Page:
Low speed thresholds are turning motorists, particularly motorcyclists, into dangerous speedo gazers, according to a university study.
Using drive simulators, researchers at the University of Western Australia studied 84 drivers to test whether a low speed threshold before a fine was imposed affected their driving performance.
The answer was yes!
“Our results demonstrate that making the enforcement threshold for speeding stricter can reduce drivers’ available cognitive and visual resources, and increase their subjective workload,” the research finds.
In other words, the possibility you could be fined for going just a few kilometres over the speed limit is turning us into dangerous speedo gazers.
And motorcyclists could be among the worst, according to lead researcher Dr Vanessa Bowden.
“We didn’t specifically look at motorcycles in our study, but I would agree that having the speedo further away or more difficult to see (than in a car) would likely add extra demand for riders,” she says.
The study recruited 84 participants who were told they could be fined for driving one, six or 11km/h hour over in a 50km/h zone.
It measured their response to small red dots which appeared in their peripheral vision.
The result was worst with a low threshold than when the threshold was less strict.
“The implication is that lowering thresholds may reduce attention to the driving environment and impair hazard detection,” the study finds.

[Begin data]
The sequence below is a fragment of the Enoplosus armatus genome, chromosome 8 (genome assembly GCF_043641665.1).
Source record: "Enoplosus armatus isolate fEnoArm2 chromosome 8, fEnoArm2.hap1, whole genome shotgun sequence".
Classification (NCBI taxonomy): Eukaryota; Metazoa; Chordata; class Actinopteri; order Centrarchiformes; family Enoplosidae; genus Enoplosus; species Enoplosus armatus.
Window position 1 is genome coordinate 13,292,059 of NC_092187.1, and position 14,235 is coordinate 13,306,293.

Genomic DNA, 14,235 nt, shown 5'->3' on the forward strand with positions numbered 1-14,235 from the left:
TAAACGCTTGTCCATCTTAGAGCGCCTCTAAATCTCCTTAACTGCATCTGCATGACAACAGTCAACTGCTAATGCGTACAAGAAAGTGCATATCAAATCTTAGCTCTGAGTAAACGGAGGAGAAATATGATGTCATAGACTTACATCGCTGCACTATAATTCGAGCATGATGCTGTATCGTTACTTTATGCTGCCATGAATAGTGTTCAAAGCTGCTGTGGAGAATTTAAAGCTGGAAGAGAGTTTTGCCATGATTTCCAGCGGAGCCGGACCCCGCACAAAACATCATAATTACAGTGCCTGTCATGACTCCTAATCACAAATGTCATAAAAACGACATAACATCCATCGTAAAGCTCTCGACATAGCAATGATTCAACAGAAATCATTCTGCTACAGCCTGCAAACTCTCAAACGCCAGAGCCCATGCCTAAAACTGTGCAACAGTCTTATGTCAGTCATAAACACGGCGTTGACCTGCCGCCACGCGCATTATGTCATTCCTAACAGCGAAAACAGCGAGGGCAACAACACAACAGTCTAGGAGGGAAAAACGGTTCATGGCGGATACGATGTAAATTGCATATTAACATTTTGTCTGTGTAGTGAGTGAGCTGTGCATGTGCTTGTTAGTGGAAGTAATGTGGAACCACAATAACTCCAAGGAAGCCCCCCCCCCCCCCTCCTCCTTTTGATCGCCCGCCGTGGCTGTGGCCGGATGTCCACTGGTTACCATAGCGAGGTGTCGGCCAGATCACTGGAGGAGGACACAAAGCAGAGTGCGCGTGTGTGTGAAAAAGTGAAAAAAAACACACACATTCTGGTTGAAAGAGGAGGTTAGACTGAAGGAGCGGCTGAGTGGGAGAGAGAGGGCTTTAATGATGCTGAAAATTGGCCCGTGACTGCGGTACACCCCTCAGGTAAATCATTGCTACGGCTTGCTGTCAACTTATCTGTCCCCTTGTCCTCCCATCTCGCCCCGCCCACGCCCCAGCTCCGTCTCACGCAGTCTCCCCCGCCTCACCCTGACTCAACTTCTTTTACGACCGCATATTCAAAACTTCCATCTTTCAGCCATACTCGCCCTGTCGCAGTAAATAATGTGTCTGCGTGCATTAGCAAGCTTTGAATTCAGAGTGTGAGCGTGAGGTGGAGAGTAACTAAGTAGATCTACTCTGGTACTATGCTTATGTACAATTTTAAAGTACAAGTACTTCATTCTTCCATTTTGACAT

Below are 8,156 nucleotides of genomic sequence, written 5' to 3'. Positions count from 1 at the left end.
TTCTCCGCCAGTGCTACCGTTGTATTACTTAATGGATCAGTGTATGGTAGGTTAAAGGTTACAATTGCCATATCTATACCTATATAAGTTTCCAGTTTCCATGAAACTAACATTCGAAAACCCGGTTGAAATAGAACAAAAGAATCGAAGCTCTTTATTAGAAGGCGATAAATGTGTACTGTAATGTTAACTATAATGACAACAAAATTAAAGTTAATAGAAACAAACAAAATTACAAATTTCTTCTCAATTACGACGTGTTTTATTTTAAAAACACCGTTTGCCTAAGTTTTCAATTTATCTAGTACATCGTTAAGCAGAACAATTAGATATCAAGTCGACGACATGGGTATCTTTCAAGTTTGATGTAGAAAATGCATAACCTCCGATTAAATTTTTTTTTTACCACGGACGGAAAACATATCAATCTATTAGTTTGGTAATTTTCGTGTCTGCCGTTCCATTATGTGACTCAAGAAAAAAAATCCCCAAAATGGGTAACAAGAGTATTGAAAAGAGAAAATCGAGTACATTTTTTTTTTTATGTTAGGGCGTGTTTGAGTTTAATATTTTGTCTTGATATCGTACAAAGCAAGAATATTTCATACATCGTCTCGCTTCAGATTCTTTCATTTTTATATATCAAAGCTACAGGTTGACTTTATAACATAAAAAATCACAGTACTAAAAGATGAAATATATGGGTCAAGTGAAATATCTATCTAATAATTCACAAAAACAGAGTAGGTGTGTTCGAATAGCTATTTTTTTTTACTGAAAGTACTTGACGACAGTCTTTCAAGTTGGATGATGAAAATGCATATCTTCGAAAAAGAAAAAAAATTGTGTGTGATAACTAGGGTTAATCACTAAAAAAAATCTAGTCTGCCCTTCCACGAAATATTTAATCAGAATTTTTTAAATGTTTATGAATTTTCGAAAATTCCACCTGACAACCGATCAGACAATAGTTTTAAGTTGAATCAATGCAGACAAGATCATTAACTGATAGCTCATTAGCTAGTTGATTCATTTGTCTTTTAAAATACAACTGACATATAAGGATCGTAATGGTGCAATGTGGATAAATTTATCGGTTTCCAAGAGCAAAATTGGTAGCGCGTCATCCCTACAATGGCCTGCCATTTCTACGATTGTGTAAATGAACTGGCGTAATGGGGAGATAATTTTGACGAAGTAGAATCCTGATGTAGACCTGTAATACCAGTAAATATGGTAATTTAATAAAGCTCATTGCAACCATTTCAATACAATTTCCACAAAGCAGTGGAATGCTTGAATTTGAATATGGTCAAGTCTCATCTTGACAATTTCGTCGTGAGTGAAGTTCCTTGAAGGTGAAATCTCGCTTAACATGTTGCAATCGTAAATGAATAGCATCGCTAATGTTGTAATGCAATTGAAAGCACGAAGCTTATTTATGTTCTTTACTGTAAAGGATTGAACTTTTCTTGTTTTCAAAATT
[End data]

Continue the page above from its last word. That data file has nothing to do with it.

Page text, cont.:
“In addition, subjective workload ratings indicated that participants had to invest more effort in driving when under conservative conditions.
“This is of particular concern because increasing driver workload has been shown to degrade driving performance (eg reduced steering activity, poor distance estimation) and increase driver fatigue.”
In other words, more likely to crash.
“It may be that participants spent more time looking at the speedometer during the conservative condition, and that this led to the impaired performance observed,” the study finds.
Make low threshold public
Most jurisdictions have a threshold allowance for motorists to stray over the speed limit before attracting a fine. But it is usually an official secret!
While some states and countries announce their speed tolerance such as Scotland where it is 1mph (1.6km/h), it is not often made public.
The public perception, then, is that it is only a couple of kilometres. This perception is often based on anecdotal evidence and may be less than the actual threshold.
According to this study, that is making motorists more dangerous and inattentive than if they actually knew the threshold.
So why keep the threshold a secret? It would actually be safer for speed thresholds to be made public!
However, be aware that police with handheld radar can still issue a fine for anything over the speed limit.
It is often only speed cameras that are programmed to trigger at a specific figure above the speed zone limit.